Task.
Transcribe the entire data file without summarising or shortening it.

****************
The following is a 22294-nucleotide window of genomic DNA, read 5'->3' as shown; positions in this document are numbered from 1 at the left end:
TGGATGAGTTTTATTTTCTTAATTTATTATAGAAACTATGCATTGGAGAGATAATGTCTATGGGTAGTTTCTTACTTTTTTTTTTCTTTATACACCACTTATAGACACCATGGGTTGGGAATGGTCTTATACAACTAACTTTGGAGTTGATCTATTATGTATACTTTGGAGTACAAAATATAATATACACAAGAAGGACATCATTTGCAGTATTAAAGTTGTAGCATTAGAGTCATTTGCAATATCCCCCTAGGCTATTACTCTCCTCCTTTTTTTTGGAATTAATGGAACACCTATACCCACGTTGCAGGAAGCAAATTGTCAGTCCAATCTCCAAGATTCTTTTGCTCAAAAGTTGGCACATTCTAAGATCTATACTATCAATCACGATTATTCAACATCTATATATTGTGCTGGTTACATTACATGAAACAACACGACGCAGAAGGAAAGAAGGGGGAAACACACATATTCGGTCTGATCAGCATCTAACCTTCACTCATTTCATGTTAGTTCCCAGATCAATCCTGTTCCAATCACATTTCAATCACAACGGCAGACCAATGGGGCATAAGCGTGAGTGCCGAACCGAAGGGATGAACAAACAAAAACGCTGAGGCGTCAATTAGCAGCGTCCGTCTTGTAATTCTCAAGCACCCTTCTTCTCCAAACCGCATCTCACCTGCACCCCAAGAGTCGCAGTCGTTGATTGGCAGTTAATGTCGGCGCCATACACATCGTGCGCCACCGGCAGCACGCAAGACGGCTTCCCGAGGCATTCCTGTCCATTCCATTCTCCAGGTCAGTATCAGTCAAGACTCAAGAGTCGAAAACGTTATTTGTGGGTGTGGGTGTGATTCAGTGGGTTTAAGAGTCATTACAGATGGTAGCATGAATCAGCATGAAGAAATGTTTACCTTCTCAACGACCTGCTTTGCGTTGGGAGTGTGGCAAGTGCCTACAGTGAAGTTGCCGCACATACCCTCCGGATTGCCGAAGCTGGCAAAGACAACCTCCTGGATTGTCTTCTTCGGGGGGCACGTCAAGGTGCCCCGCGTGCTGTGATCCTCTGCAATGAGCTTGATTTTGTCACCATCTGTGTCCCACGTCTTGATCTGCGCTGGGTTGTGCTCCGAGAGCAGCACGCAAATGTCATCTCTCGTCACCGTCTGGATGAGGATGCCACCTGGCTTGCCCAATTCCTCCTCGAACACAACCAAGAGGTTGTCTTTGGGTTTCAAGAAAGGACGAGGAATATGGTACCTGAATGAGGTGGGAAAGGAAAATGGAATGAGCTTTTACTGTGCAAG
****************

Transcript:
The following is a 22294-nucleotide window of genomic DNA, read 5'->3' as shown; positions in this document are numbered from 1 at the left end:
TGGATGAGTTTTATTTTCTTAATTTATTATAGAAACTATGCATTGGAGAGATAATGTCTATGGGTAGTTTCTTACTTTTTTTTTTCTTTATACACCACTTATAGACACCATGGGTTGGGAATGGTCTTATACAACTAACTTTGGAGTTGATCTATTATGTATACTTTGGAGTACAAAATATAATATACACAAGAAGGACATCATTTGCAGTATTAAAGTTGTAGCATTAGAGTCATTTGCAATATCCCCCTAGGCTATTACTCTCCTCCTTTTTTTTGGAATTAATGGAACACCTATACCCACGTTGCAGGAAGCAAATTGTCAGTCCAATCTCCAAGATTCTTTTGCTCAAAAGTTGGCACATTCTAAGATCTATACTATCAATCACGATTATTCAACATCTATATATTGTGCTGGTTACATTACATGAAACAACACGACGCAGAAGGAAAGAAGGGGGAAACACACATATTCGGTCTGATCAGCATCTAACCTTCACTCATTTCATGTTAGTTCCCAGATCAATCCTGTTCCAATCACATTTCAATCACAACGGCAGACCAATGGGGCATAAGCGTGAGTGCCGAACCGAAGGGATGAACAAACAAAAACGCTGAGGCGTCAATTAGCAGCGTCCGTCTTGTAATTCTCAAGCACCCTTCTTCTCCAAACCGCATCTCACCTGCACCCCAAGAGTCGCAGTCGTTGATTGGCAGTTAATGTCGGCGCCATACACATCGTGCGCCACCGGCAGCACGCAAGACGGCTTCCCGAGGCATTCCTGTCCATTCCATTCTCCAGGTCAGTATCAGTCAAGACTCAAGAGTCGAAAACGTTATTTGTGGGTGTGGGTGTGATTCAGTGGGTTTAAGAGTCATTACAGATGGTAGCATGAATCAGCATGAAGAAATGTTTACCTTCTCAACGACCTGCTTTGCGTTGGGAGTGTGGCAAGTGCCTACAGTGAAGTTGCCGCACATACCCTCCGGATTGCCGAAGCTGGCAAAGACAACCTCCTGGATTGTCTTCTTCGGGGGGCACGTCAAGGTGCCCCGCGTGCTGTGATCCTCTGCAATGAGCTTGATTTTGTCACCATCTGTGTCCCACGTCTTGATCTGCGCTGGGTTGTGCTCCGAGAGCAGCACGCAAATGTCATCTCTCGTCACCGTCTGGATGAGGATGCCACCTGGCTTGCCCAATTCCTCCTCGAACACAACCAAGAGGTTGTCTTTGGGTTTCAAGAAAGGACGAGGAATATGGTACCTGAATGAGGTGGGAAAGGAAAATGGAATGAGCTTTTACTGTGCAAG